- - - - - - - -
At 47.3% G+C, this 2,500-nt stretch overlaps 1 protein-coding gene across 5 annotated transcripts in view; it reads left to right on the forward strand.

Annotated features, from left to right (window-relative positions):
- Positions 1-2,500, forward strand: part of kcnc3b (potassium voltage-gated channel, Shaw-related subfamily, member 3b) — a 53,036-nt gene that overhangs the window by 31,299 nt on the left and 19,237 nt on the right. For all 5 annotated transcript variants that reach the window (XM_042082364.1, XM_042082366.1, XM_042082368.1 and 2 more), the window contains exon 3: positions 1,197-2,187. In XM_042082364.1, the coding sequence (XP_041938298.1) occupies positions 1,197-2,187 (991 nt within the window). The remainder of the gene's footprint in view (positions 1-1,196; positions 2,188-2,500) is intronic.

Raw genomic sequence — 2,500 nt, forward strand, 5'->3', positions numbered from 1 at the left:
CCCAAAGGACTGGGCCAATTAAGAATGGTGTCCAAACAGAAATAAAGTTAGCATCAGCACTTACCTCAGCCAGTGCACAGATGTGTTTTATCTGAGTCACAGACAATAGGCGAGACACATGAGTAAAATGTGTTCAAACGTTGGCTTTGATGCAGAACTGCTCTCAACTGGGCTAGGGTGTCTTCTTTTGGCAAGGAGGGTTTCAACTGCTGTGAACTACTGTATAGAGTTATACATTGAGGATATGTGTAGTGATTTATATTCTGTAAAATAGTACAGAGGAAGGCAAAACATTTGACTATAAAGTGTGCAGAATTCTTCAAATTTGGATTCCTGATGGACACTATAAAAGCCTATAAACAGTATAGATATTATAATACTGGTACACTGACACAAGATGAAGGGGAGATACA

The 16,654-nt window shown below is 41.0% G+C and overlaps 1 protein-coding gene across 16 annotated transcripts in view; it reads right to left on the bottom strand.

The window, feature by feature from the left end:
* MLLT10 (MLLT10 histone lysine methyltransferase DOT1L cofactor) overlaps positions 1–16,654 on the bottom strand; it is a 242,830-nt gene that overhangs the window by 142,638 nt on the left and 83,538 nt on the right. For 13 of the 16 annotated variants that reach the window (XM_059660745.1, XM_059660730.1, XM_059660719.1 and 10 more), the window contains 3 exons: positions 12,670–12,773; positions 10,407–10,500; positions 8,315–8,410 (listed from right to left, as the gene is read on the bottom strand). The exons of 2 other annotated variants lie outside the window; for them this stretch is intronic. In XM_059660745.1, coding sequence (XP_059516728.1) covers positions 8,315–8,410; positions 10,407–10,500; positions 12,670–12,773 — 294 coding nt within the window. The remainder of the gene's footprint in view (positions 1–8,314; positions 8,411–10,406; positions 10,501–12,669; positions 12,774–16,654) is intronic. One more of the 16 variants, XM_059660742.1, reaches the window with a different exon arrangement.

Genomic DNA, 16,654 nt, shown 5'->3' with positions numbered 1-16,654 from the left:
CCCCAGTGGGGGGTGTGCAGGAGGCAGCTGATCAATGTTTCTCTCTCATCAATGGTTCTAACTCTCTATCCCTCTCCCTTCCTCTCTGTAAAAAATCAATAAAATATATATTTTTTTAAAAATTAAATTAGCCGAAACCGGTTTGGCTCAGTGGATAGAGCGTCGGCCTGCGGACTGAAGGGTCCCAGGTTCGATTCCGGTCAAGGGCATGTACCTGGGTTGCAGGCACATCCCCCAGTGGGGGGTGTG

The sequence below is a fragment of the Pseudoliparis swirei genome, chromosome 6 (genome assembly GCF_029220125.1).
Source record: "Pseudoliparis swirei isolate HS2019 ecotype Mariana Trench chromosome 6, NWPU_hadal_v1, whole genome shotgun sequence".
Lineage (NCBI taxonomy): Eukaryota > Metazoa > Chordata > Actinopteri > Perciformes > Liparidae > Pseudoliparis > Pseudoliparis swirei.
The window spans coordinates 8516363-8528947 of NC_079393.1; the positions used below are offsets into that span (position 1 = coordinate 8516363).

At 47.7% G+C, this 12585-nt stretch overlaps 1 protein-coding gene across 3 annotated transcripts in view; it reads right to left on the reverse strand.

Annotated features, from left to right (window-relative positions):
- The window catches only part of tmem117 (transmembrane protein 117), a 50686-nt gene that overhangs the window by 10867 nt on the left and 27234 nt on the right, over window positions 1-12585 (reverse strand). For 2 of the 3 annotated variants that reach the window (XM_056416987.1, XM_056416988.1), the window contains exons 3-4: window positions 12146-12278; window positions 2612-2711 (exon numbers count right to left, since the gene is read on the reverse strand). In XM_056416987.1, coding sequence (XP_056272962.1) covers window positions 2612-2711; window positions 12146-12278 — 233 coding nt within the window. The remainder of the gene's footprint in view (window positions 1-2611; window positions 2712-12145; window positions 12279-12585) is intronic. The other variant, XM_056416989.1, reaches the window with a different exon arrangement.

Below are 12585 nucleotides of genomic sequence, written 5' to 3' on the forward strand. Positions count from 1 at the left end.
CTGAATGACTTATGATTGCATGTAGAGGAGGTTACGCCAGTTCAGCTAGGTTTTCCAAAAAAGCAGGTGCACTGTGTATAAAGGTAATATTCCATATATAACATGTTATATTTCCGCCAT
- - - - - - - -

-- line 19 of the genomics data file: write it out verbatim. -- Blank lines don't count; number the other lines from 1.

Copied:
CTGAATGACTTATGATTGCATGTAGAGGAGGTTACGCCAGTTCAGCTAGGTTTTCCAAAAAAGCAGGTGCACTGTGTATAAAGGTAATATTCCATATATAACATGTTATATTTCCGCCAT